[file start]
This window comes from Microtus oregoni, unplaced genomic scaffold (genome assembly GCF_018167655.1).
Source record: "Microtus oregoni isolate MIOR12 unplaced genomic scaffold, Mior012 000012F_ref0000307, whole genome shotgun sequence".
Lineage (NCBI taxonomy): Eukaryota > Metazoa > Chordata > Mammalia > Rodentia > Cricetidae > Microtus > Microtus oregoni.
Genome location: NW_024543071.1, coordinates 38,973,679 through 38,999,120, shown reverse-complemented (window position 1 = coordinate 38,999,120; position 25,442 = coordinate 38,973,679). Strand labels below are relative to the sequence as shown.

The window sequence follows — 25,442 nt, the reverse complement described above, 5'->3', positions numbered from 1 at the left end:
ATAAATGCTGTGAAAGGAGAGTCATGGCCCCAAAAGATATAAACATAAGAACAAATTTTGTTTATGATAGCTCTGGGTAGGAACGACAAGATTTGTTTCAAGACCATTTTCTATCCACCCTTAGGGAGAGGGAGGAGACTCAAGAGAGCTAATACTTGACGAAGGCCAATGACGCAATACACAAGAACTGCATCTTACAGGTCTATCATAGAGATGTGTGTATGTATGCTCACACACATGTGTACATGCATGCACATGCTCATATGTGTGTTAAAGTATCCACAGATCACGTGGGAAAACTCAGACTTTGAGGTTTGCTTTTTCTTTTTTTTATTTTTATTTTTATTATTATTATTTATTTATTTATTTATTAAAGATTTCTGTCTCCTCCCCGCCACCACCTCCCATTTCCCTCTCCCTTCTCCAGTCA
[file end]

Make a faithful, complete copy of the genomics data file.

This window comes from Microtus oregoni, unplaced genomic scaffold (genome assembly GCF_018167655.1).
Source record: "Microtus oregoni isolate MIOR12 unplaced genomic scaffold, Mior012 000012F_ref0000307, whole genome shotgun sequence".
Lineage (NCBI taxonomy): Eukaryota > Metazoa > Chordata > Mammalia > Rodentia > Cricetidae > Microtus > Microtus oregoni.
Genome location: NW_024543071.1, coordinates 38,973,679 through 38,999,120, shown reverse-complemented (window position 1 = coordinate 38,999,120; position 25,442 = coordinate 38,973,679). Strand labels below are relative to the sequence as shown.

The window sequence follows — 25,442 nt, the reverse complement described above, 5'->3', positions numbered from 1 at the left end:
ATAAATGCTGTGAAAGGAGAGTCATGGCCCCAAAAGATATAAACATAAGAACAAATTTTGTTTATGATAGCTCTGGGTAGGAACGACAAGATTTGTTTCAAGACCATTTTCTATCCACCCTTAGGGAGAGGGAGGAGACTCAAGAGAGCTAATACTTGACGAAGGCCAATGACGCAATACACAAGAACTGCATCTTACAGGTCTATCATAGAGATGTGTGTATGTATGCTCACACACATGTGTACATGCATGCACATGCTCATATGTGTGTTAAAGTATCCACAGATCACGTGGGAAAACTCAGACTTTGAGGTTTGCTTTTTCTTTTTTTTATTTTTATTTTTATTATTATTATTTATTTATTTATTTATTAAAGATTTCTGTCTCCTCCCCGCCACCACCTCCCATTTCCCTCTCCCTTCTCCAGTCA